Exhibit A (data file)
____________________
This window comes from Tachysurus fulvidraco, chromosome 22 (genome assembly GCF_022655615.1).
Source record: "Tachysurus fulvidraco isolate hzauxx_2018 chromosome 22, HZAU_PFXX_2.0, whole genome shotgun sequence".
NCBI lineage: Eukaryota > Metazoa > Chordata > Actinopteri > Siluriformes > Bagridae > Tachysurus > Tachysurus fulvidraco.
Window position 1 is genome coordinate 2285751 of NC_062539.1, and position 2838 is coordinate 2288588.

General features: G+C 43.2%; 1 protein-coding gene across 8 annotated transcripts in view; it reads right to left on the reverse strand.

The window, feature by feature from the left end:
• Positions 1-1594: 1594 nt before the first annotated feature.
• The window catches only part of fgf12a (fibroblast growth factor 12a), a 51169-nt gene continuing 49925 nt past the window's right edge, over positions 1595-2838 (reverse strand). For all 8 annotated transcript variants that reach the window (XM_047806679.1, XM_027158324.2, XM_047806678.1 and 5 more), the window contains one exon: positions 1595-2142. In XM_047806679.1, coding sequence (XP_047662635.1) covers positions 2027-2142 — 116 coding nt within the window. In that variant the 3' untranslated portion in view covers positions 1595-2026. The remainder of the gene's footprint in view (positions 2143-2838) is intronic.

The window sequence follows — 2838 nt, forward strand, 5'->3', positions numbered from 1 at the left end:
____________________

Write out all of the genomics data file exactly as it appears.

This window comes from Tachysurus fulvidraco, chromosome 22 (genome assembly GCF_022655615.1).
Source record: "Tachysurus fulvidraco isolate hzauxx_2018 chromosome 22, HZAU_PFXX_2.0, whole genome shotgun sequence".
NCBI lineage: Eukaryota > Metazoa > Chordata > Actinopteri > Siluriformes > Bagridae > Tachysurus > Tachysurus fulvidraco.
Window position 1 is genome coordinate 2285751 of NC_062539.1, and position 2838 is coordinate 2288588.

General features: G+C 43.2%; 1 protein-coding gene across 8 annotated transcripts in view; it reads right to left on the reverse strand.

The window, feature by feature from the left end:
• Positions 1-1594: 1594 nt before the first annotated feature.
• The window catches only part of fgf12a (fibroblast growth factor 12a), a 51169-nt gene continuing 49925 nt past the window's right edge, over positions 1595-2838 (reverse strand). For all 8 annotated transcript variants that reach the window (XM_047806679.1, XM_027158324.2, XM_047806678.1 and 5 more), the window contains one exon: positions 1595-2142. In XM_047806679.1, coding sequence (XP_047662635.1) covers positions 2027-2142 — 116 coding nt within the window. In that variant the 3' untranslated portion in view covers positions 1595-2026. The remainder of the gene's footprint in view (positions 2143-2838) is intronic.

The window sequence follows — 2838 nt, forward strand, 5'->3', positions numbered from 1 at the left end: